On my last day over in Croatia Nick found me mumbling “no one will understand” as I was staring at the left over butter I was going to have to toss before coming back to Canada.
You see, this year I had found a great source of grass-fed butter for the first time in Croatia and I thought about handing it out to some of the neighbours before I left but figured they’d think I was crazy.
So was reduced to staring at it and feel very badly about leaving it behind.
Yes, I have a butter problem.
But the good news is butter from grass-fed cows is apparently good for you!
Check this out, Why Grass-Fed Butter is One of the Healthiest Fats on the Planet:
Butter is basically just milk fat, also known as butterfat.
Butterfat is highly complex. It contains about 400 different fatty acids, and a decent amount of fat-soluble vitamins (1).
Fatty acids are actually more than just energy sources, some of them have potent biological activity.
As it turns out, many of the fatty acids in butter can affect our physiology and biochemistry in some way, leading to major health benefits.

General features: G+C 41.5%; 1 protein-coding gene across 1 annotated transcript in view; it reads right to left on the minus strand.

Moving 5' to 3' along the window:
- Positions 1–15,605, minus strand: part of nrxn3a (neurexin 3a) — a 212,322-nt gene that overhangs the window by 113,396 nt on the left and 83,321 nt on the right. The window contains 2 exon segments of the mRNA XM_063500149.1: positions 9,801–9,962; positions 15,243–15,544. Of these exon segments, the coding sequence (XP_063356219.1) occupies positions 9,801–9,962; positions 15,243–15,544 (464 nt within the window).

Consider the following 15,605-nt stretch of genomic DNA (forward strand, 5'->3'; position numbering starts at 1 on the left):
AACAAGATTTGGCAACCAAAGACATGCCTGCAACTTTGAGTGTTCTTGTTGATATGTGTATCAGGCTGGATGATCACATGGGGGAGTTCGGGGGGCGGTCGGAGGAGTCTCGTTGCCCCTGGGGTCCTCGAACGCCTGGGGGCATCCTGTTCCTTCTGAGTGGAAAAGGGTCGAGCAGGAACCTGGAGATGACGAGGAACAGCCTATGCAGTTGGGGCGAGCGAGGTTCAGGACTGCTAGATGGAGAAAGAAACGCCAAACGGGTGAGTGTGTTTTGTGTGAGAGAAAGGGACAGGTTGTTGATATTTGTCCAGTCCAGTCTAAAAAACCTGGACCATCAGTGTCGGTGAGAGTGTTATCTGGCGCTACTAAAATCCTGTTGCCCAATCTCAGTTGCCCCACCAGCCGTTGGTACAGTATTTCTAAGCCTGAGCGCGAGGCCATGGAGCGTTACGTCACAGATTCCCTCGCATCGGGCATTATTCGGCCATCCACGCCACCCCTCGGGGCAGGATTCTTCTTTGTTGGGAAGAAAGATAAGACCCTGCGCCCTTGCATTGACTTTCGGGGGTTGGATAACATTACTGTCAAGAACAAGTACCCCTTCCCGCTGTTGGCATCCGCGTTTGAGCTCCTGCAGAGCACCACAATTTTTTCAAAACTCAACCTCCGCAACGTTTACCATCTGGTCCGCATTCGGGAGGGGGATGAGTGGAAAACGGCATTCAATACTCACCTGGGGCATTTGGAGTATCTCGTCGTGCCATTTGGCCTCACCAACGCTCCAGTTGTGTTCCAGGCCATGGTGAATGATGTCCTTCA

Grass-fed butter contains five times more CLA than butter from grain-fed cows (4).
Not only that but apparently eating good butter can reduce your chances of a heart attack (from the same article):
Studies Show That People Who Eat Grass-Fed Butter Have a Lower Risk of Heart Disease
The relationship between full-fat dairy consumption and heart disease seems to depend on the country in which the study is performed.
In countries where cows are largely grass-fed, the people who eat the most butter seem to have a drastically reduced risk of heart disease.
An impressive study on this was published in the American Journal of Clinical Nutrition, in the year 2010: Smit LA, et al. Conjugated linoleic acid in adipose tissue and risk of myocardial infarction. American Journal of Clinical Nutrition, 2010.
This study looked at the levels of CLA in the fat tissue of 1813 non-fatal heart attack patients, and compared them to 1813 similar subjects who had not gotten heart attacks.
Levels of this fatty acid are a very reliable marker for the intake of fatty dairy products, and this study was done in Costa Rica, where cows are grass-fed.
They split the subjects into 5 groups, from lowest to highest, depending on their levels of CLA. The results were fairly remarkable:
Ah, our dreams are coming true it seems, we can enjoy all the butter we want 😉